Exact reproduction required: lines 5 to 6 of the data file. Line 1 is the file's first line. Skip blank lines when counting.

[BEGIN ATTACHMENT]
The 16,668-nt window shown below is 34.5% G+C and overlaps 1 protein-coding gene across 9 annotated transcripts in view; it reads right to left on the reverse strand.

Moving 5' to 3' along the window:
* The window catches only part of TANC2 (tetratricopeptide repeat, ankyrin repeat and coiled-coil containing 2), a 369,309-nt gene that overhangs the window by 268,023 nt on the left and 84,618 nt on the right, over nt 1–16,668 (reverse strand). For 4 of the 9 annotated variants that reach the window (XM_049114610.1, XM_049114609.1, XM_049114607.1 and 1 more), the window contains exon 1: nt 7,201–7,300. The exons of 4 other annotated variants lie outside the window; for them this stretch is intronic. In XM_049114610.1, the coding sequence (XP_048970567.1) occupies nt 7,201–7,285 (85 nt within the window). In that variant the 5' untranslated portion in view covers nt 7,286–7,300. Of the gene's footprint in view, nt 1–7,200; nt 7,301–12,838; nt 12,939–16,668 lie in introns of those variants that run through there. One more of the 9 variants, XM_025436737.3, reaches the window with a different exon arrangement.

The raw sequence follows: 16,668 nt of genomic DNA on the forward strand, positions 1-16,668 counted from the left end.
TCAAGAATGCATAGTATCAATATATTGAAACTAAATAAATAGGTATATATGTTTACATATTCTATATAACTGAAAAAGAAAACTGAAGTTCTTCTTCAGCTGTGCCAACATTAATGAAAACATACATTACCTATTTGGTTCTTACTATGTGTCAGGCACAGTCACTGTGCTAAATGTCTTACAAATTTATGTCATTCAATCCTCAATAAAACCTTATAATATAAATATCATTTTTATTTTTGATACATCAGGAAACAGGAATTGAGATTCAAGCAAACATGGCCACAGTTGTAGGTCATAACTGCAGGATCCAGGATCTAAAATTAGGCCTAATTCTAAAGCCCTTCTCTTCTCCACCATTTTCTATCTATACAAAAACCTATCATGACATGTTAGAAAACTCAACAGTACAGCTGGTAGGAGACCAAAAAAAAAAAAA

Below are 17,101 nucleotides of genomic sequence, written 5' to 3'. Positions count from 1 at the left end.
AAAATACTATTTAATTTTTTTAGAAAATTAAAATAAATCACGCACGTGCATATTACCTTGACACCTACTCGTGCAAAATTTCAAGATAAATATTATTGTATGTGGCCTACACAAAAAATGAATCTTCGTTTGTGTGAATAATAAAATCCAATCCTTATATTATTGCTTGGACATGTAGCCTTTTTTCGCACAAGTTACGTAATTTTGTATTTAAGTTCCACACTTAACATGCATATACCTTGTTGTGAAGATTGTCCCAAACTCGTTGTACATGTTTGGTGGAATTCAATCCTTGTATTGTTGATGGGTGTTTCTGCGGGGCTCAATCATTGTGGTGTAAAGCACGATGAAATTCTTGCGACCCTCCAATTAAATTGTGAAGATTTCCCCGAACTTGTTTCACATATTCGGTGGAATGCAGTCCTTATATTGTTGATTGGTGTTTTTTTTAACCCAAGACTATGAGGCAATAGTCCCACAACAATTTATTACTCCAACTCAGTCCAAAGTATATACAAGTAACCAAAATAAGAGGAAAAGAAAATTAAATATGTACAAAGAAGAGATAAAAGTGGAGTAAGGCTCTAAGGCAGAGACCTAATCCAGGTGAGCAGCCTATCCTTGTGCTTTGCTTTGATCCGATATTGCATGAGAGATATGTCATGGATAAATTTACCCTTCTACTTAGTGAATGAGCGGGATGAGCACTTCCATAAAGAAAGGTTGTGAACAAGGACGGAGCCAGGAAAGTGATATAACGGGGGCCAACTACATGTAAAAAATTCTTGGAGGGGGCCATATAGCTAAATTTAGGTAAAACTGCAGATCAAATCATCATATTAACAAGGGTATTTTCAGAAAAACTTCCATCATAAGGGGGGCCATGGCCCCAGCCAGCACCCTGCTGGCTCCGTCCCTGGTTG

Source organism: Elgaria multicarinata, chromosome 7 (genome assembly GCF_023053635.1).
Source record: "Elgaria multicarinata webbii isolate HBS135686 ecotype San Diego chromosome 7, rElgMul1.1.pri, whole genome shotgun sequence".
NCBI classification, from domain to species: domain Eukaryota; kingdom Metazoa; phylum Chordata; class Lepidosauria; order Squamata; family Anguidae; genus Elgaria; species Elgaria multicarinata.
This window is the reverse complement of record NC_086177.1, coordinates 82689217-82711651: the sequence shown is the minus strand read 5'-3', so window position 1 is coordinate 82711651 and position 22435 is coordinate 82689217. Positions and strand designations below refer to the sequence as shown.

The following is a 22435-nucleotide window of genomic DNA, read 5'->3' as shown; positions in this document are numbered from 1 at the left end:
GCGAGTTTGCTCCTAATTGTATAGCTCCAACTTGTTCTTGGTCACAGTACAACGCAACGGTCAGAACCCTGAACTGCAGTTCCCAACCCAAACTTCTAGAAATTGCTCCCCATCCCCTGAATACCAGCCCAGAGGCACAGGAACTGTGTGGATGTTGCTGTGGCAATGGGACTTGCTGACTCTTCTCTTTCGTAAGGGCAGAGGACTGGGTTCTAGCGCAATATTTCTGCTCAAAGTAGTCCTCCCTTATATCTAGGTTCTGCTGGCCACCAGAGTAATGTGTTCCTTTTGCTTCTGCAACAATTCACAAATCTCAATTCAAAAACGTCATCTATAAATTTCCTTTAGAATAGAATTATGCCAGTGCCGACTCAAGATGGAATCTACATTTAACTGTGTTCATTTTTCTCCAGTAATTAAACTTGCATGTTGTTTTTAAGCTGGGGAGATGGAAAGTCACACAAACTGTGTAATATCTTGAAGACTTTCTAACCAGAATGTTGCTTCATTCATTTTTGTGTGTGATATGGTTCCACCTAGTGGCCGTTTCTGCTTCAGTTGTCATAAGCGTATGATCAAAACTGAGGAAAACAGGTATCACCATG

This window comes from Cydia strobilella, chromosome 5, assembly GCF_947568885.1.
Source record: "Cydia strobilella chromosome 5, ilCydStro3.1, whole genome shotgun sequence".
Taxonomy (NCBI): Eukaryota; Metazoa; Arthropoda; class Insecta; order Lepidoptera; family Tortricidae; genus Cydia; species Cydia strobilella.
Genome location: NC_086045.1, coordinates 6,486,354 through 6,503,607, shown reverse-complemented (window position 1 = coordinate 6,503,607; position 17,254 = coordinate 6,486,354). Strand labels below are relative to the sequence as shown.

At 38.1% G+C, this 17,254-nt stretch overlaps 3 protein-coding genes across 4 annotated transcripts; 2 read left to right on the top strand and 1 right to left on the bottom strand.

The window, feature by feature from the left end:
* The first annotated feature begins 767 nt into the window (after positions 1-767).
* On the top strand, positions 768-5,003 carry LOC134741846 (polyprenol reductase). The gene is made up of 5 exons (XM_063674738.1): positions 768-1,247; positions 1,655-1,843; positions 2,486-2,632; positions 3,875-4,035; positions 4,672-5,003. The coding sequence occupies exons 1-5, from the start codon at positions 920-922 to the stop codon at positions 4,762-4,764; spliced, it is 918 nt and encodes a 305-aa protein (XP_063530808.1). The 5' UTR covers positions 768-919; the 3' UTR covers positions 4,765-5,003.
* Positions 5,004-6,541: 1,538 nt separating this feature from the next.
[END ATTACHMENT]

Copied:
TCAAGAATGCATAGTATCAATATATTGAAACTAAATAAATAGGTATATATGTTTACATATTCTATATAACTGAAAAAGAAAACTGAAGTTCTTCTTCAGCTGTGCCAACATTAATGAAAACATACATTACCTATTTGGTTCTTACTATGTGTCAGGCACAGTCACTGTGCTAAATGTCTTACAAATTTATGTCATTCAATCCTCAATAAAACCTTATAATATAAATATCATTTTTATTTTTGATACATCAGGAAACAGGAATTGAGATTCAAGCAAACATGGCCACAGTTGTAGGTCATAACTGCAGGATCCAGGATCTAAAATTAGGCCTAATTCTAAAGCCCTTCTCTTCTCCACCATTTTCTATCTATACAAAAACCTATCATGACATGTTAGAAAACTCAACAGTACAGCTGGTAGGAGACCAAAAAAAAAAAAA

Below are 17,101 nucleotides of genomic sequence, written 5' to 3'. Positions count from 1 at the left end.